Michael (Miguel) Muldoon, priest, was born around 1780 in the Diocese of Kilmore, County Cavan, Ireland. According to family tradition he was ordained at the Irish College of Seville, Spain, one of several Irish Catholic colleges established on the continent as a result of British penal laws that proscribed the teaching of the Catholic faith in Ireland. He received faculties through the Diocese of Monterrey, Mexico, and served in Texas in 1831–32. He was the only priest appointed to serve non-Hispanic Texas settlers. Muldoon is believed to have arrived in Veracruz in 1821 in the company of Juan O'Donoju, the last Spanish viceroy of Mexico. Stephen F. Austin considered Muldoon sufficiently tolerant to provide for the spiritual needs of the predominantly Protestant colonists whom Austin represented. Colonists who nominally accepted the Catholic faith in order to secure their land, as required by the Mexican government, came to be known as Muldoon Catholics. During Muldoon's brief tenure in Texas, from April 1831 to August 1832, Austin realized that Muldoon's political connections in Mexico could prove useful because he was a close friend of Mexican general Manuel de Mier y Terán. When the general visited Anahuac in November 1831, while Austin was ill in bed in San Felipe, Muldoon kept Austin informed of the nature of Mier's visit. In June 1832 Muldoon offered himself as hostage to free prisoners held by John Davis Bradburn at Anahuac (see ANAHUAC DISTURBANCES), but his offer was not accepted.
In August 1832 Muldoon returned to Mexico. He arrived in Monterrey in September and published a broadside defending the conduct of the Texans and stating that he had traveled to Monterrey to pay his respects to the newly appointed bishop there. There is no record of Muldoon's returning to Texas until after the Texas Revolution. He was residing in Mexico City in 1834 when Austin was imprisoned there on orders of acting president Valentín Gómez Farías. He was the only visitor to the cell where for three months Austin was held incommunicado, and at one point he secured a North American businessman to serve as bondsman for Austin. Although the bond offer was rejected by the government, Muldoon continued to work on behalf of Austin by visiting President Antonio López de Santa Anna at Manga de Clavo. Although Santa Anna eventually intervened in Austin's case, recommending to the court that he be acquitted, Austin was not released until proclamation of a general amnesty law in the summer of 1835.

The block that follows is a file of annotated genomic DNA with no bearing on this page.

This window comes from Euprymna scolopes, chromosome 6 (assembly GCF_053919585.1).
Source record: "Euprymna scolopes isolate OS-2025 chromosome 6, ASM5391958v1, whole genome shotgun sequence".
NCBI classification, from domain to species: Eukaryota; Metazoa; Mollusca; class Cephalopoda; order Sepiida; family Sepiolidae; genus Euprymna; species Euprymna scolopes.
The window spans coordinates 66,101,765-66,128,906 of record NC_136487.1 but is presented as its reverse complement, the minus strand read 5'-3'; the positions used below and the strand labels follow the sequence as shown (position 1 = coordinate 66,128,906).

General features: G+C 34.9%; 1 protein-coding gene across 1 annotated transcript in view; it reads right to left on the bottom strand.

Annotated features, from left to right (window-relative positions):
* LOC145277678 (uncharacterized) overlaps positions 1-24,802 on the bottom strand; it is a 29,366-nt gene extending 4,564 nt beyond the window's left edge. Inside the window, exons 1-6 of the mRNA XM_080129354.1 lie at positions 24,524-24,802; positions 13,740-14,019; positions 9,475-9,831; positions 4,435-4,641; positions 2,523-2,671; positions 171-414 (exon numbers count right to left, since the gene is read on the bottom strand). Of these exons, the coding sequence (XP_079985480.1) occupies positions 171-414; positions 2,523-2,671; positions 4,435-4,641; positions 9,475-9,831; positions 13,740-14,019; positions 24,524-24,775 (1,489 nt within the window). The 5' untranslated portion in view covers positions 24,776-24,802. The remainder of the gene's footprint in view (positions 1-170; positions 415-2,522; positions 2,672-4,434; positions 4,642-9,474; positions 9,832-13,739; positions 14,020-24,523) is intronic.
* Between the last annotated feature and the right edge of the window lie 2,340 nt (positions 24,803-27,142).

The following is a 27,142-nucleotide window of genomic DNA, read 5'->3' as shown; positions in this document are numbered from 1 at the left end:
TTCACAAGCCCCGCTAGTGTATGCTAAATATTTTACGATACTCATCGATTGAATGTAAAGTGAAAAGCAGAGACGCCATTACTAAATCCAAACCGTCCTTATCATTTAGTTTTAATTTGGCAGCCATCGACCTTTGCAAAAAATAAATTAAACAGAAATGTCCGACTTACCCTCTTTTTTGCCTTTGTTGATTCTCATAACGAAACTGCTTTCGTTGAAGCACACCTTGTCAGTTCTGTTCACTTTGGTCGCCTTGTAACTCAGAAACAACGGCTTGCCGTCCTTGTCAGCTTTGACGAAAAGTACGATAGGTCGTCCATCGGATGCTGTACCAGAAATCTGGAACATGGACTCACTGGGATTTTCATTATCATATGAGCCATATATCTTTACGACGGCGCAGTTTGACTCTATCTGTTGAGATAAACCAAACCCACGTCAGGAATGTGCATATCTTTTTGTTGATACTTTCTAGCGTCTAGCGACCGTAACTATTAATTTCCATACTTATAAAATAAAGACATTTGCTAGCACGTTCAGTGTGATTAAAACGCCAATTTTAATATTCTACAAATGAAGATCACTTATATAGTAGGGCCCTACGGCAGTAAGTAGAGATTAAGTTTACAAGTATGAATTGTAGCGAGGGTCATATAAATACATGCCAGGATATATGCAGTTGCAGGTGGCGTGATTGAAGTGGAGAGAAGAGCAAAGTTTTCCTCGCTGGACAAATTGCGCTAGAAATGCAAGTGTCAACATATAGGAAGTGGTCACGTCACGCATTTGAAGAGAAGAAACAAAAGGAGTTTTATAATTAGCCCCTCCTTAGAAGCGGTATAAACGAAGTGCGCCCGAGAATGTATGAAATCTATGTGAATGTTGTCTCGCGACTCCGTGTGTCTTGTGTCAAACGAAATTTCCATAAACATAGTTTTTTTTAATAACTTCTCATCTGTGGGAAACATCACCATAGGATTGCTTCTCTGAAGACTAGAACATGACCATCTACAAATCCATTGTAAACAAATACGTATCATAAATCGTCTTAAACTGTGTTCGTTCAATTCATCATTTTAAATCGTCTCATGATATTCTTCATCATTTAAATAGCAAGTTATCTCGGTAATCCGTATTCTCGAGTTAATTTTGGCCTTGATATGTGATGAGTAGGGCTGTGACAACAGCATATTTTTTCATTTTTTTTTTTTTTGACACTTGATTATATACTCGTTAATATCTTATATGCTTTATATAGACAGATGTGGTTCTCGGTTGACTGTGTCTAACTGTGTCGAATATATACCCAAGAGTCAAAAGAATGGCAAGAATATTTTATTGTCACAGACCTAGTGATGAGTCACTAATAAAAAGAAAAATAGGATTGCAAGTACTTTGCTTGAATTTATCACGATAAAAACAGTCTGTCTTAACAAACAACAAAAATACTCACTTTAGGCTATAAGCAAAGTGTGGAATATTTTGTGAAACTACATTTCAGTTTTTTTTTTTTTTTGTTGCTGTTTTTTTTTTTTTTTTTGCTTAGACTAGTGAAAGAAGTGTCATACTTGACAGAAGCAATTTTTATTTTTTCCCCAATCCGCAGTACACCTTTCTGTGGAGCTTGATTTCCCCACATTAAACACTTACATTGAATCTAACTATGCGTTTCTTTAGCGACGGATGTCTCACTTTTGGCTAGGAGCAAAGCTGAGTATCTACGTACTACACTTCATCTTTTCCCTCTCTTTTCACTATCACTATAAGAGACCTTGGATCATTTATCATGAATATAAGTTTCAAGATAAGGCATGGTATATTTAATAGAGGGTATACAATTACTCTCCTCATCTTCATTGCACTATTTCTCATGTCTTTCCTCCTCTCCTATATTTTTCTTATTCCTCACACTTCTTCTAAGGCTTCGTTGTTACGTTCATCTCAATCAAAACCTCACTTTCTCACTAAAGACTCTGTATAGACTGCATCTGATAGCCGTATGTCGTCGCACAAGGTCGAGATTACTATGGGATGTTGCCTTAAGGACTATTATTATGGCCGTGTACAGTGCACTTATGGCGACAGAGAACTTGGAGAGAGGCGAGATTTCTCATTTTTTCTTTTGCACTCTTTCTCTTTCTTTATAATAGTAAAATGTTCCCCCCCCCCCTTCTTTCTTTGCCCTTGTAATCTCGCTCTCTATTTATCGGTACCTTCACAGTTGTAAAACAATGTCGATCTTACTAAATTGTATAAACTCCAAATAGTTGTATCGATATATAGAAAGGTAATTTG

In 1837 Muldoon helped William H. Wharton escape from a Mexican prison at Matamoros. Although he never returned to Texas in any official capacity, as late as 1839 Father Muldoon performed a wedding in Houston as Catholic vicar general of the Republic of Texas. In April 1839 he appeared in New Orleans, where he offered to serve as an interpreter for Col. Barnard E. Bee, Sr., who was preparing to embark on a diplomatic mission to Mexico. For his unofficial part in this mission, that of proceeding to Mexico City while the official envoys remained in Veracruz, and for his pro-Texan views, Muldoon was imprisoned. Instead of being charged accordingly, however, he was accused of previously having left Mexico without the proper travel documents. By 1842 Muldoon was again in Texas, where he received from Secretary of State Anson Jones a letter recognizing his service to the republic. The tone of the letter suggests a final departure from Texas. Austin had disposed of at least part of the eleven leagues of land in Texas that Muldoon bought in Saltillo in 1831.